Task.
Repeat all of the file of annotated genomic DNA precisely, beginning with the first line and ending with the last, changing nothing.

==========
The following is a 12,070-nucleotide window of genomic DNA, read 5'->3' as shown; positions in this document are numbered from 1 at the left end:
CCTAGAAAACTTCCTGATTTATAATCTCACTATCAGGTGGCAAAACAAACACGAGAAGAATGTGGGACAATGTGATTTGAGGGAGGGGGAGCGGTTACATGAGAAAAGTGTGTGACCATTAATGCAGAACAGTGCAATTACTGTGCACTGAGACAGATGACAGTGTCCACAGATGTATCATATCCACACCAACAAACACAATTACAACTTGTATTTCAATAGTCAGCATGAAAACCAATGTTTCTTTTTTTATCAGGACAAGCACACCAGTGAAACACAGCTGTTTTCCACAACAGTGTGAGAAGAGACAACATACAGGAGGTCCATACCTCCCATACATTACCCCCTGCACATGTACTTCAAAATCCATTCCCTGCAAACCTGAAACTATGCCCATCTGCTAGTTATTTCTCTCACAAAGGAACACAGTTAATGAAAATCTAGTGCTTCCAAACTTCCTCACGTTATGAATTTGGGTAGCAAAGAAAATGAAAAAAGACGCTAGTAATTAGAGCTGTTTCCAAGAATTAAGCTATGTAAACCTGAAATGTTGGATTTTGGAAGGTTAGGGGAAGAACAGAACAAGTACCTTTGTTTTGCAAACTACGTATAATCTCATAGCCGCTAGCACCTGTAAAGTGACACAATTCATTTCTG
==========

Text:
The following is a 12,070-nucleotide window of genomic DNA, read 5'->3' as shown; positions in this document are numbered from 1 at the left end:
CCTAGAAAACTTCCTGATTTATAATCTCACTATCAGGTGGCAAAACAAACACGAGAAGAATGTGGGACAATGTGATTTGAGGGAGGGGGAGCGGTTACATGAGAAAAGTGTGTGACCATTAATGCAGAACAGTGCAATTACTGTGCACTGAGACAGATGACAGTGTCCACAGATGTATCATATCCACACCAACAAACACAATTACAACTTGTATTTCAATAGTCAGCATGAAAACCAATGTTTCTTTTTTTATCAGGACAAGCACACCAGTGAAACACAGCTGTTTTCCACAACAGTGTGAGAAGAGACAACATACAGGAGGTCCATACCTCCCATACATTACCCCCTGCACATGTACTTCAAAATCCATTCCCTGCAAACCTGAAACTATGCCCATCTGCTAGTTATTTCTCTCACAAAGGAACACAGTTAATGAAAATCTAGTGCTTCCAAACTTCCTCACGTTATGAATTTGGGTAGCAAAGAAAATGAAAAAAGACGCTAGTAATTAGAGCTGTTTCCAAGAATTAAGCTATGTAAACCTGAAATGTTGGATTTTGGAAGGTTAGGGGAAGAACAGAACAAGTACCTTTGTTTTGCAAACTACGTATAATCTCATAGCCGCTAGCACCTGTAAAGTGACACAATTCATTTCTG